Historic November Memories

Two historic anniversaries this month, both which impacted on me for different reasons.

The first event, because for the first time I saw my mother looking terrified, and the second, because it was a place I’d visited.

The event which terrified Mum.

On 22nd November 1963, 60 years ago, John F Kennedy, was assassinated.

I was eleven years old, and as strange as this will sound to anyone these days, I was being washed by my mum, in front of an open fire in our living room. In those days we didn’t have central heating, and the bathroom was always freezing.

The black and white TV was on tuned to the only channel we had at that time, BBC. A newsflash appeared to say that President John F Kennedy had been shot dead in Dallas.

Mum went very quiet. She wasn’t just worried, she was scared. At the time I had no understanding of why she was feeling so upset. I didn’t understand the importance, or the implications his death could have on the world at that time.

Mum, having been born in December 1913 just before the start of the First World War, (where an assassination was one of the things that led to the outbreak of the war), believed this could start World War 3.

Sarajevo, 28th June 1914, was when the assassination of Arch Duke Ferdinand, heir to the Austro-Hungarian throne and his wife Sophie, were killed in a bomb attack on their carriage.

For those of you who are too young to remember, JFK was assassinated by Lee Harvey Oswald, who was then shot and killed by Jack Ruby. For Mum, the event happened at a very tense time, when the US and Soviet Union came closest to nuclear conflict, due to the Cuban Missile Crisis of October, 1962. This was when an American U-2-spy plane photographed nuclear missile sites being built by the Soviet Union in Cuba.

 From the very beginning, the assassination of JFK was thought to be a conspiracy rather than just an individual gunman. Some thought it was Cuba, or Russia – a communist plot… The fact that Lee Harvey Oswald was a supporter of the communist regime, just added to the rumours. All these decades later, there is still no definitive explanation of what happened and after investigations and speculation the conspiracy theories are still out there.

The second event, which took place on the 8th Nov, 1989, is when the Berlin Wall fell.

In 1961, the wall was erected in 4 days, and overnight streets, families and neighbours were cut off from each other; a concrete division between East and West Berlin.  

After the 2nd World War, Berlin, which was located far inside the eastern side of Germany, was controlled by the Soviet Union. The Western portion of the city was controlled by the British, French and the United States.

Back in 1969, I travelled to West Berlin with Leicestershire Schools County Orchestra. We went to perform in several place in Berlin, which was an amazing experience. We travelled from Leicestershire on coaches, with all of the instruments, including the harp I played, in the back of the bus.

When we entered Germany, to get to the city of Berlin we had to travel through a ‘corridor’ of Eastern Germany to get to the Western sector of Berlin.  It was a very strange experience.

I remember looking at the countryside and houses and feeling a little nervous that it was Soviet owned and communist, which in the 60s was the nemesis of the West. Whilst driving down the badly-made concrete road, the only traffic we saw were East German tanks driving in the opposite direction. This didn’t make us feel any safer!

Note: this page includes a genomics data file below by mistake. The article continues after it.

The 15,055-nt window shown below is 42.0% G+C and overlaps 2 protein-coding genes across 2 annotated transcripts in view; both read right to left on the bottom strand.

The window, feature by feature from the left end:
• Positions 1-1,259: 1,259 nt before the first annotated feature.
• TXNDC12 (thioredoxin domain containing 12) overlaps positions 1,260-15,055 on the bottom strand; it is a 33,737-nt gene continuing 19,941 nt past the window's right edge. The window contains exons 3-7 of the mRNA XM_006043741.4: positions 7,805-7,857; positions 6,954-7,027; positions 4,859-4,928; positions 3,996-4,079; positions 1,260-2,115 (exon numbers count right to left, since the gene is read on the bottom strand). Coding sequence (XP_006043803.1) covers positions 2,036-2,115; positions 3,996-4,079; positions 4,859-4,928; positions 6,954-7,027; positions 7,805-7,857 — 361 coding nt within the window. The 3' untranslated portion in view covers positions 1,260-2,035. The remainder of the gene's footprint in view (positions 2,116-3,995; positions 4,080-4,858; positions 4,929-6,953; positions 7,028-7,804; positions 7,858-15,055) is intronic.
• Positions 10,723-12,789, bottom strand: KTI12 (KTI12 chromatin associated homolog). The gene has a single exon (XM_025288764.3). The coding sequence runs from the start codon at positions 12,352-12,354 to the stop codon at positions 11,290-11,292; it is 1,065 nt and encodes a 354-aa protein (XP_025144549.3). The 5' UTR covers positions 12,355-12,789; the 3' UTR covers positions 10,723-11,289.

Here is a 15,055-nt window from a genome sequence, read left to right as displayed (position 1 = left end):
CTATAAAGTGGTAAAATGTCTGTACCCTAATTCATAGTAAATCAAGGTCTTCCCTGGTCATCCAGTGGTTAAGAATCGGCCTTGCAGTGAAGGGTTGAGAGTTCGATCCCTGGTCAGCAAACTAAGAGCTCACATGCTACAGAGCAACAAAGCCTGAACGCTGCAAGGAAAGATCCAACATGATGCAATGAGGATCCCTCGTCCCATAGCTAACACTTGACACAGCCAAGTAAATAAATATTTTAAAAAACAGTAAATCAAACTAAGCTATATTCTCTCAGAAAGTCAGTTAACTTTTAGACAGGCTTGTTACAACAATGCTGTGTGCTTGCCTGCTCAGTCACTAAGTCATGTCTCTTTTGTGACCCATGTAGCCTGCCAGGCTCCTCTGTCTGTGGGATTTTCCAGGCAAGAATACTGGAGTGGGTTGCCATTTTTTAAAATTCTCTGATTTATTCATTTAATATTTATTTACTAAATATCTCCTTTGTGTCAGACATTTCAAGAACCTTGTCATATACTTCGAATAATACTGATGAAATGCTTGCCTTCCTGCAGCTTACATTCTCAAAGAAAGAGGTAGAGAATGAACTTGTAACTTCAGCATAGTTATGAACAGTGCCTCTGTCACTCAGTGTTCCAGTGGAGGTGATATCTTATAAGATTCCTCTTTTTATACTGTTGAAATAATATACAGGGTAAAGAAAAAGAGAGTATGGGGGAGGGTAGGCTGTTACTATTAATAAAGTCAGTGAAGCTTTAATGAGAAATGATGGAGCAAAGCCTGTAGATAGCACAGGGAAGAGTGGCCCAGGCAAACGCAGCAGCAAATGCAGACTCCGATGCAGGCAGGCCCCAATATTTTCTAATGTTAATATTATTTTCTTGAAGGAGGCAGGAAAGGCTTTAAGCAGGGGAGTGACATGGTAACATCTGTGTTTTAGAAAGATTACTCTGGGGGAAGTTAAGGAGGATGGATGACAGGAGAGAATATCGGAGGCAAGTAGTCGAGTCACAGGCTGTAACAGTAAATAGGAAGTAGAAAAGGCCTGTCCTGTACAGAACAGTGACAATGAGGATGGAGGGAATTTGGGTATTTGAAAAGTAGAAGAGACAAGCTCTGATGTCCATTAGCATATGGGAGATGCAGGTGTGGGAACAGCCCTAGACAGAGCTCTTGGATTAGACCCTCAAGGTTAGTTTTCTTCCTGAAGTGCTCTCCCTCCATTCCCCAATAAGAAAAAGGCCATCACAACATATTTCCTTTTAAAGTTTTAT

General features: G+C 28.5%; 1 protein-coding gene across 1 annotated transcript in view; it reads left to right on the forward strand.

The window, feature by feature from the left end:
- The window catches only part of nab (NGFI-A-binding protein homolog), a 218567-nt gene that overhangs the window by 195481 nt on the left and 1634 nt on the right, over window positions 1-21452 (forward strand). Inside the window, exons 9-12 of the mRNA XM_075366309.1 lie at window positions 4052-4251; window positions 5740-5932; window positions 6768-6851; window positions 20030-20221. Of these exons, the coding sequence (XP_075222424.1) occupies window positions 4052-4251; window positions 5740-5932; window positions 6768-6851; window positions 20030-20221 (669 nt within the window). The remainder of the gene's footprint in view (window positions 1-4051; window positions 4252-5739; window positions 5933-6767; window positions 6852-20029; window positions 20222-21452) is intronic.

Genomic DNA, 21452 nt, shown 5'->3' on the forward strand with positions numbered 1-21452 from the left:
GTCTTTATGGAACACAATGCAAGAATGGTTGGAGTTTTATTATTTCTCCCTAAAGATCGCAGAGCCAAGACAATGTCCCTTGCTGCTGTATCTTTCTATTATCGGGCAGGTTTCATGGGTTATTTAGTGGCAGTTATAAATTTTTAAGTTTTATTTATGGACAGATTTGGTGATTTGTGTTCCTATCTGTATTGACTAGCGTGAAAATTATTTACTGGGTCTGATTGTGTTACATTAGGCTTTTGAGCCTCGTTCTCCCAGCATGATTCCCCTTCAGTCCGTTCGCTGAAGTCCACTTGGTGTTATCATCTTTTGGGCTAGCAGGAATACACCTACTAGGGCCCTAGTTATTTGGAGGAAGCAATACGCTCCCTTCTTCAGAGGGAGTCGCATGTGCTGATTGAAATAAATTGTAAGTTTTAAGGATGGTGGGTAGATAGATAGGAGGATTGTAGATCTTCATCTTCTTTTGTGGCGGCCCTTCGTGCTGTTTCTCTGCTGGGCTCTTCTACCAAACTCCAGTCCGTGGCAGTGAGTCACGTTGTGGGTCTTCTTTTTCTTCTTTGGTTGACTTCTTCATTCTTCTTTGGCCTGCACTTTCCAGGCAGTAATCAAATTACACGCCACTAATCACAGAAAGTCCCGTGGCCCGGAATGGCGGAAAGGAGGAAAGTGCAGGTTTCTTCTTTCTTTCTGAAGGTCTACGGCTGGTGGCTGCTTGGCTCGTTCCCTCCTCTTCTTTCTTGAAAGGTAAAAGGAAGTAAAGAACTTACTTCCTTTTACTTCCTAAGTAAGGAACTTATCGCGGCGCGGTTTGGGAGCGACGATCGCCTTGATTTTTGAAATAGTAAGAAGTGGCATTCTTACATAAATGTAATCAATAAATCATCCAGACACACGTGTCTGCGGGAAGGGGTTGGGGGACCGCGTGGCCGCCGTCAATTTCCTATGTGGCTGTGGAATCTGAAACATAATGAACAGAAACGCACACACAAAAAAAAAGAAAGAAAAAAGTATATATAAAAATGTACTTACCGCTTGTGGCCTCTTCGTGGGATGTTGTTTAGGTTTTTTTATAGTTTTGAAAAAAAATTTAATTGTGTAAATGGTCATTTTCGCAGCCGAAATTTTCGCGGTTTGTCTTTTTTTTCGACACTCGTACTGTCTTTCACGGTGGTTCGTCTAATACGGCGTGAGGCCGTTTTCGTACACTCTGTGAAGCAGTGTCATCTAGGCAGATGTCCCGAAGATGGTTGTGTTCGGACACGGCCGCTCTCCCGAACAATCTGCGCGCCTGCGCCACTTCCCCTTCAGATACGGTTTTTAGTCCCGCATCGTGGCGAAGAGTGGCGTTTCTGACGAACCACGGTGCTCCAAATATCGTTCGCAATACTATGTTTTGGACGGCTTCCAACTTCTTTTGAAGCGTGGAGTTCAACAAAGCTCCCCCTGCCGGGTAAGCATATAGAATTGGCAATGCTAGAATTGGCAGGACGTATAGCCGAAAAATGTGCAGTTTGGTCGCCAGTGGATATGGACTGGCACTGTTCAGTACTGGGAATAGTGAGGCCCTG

Around midnight, we arrived at a checkpoint, surrounded by a high barbed wire fence, and harsh lighting. We were all made to get off the bus via the driver’s door – which meant the soldiers had to help us as we clambered down.

The staff members accompanying us were very worried that they might make them remove all of the musical instruments from the bus, which would have taken hours, and if not done with care, could have caused thousands of pounds worth of damage.

The East German soldiers, all carrying guns, were eyeing up us teenage girls, which was a little un-nerving. In the end, we didn’t have to move the instruments, and after a few hours and lots of paperwork, we were allowed on our way.

On a trip, we were taken into East Berlin, travelling through Check-Point Charlie, which was a very weird experience. I noticed that everything was grey. There were no advertisements on walls, the housing was all very grey and sombre, and the whole place lacked colour.  Back in West Berlin, it was the complete opposite, a bright, shiny, bustling city.

In 2014 my husband and I took a city-break in Berlin. I had wanted to visit ever since seeing the amazing images of the wall coming down in 1989. The changes were incredible. Our hotel was situated in what had been East Berlin, and it was interesting to see the new buildings, and old buildings being rejuvenated.

Travelling on the U-Bahn or S-Bahn, you pass through stations that were closed during the time the wall existed – called ‘ghost’ lines. These were stations where passengers from West Berlin travelled through deserted stations, which were guarded by soldiers or police. Many of these stations were boarded up, which was to try and stop people from escaping the East.

As we found on visits to the many museums in Berlin, people were desperate to escape, and some of the attempts were bizarre, and some experienced incredibly harrowing flights of freedom.

At the age of 17 when visiting Berlin for the first time, I didn’t even consider I’d be visiting a wall-free city, 45 years later. Although initially, I’m sure financially and possibly in other ways, there were some difficulties after the wall fell, as an outside, it was wonderful to see the city reunited.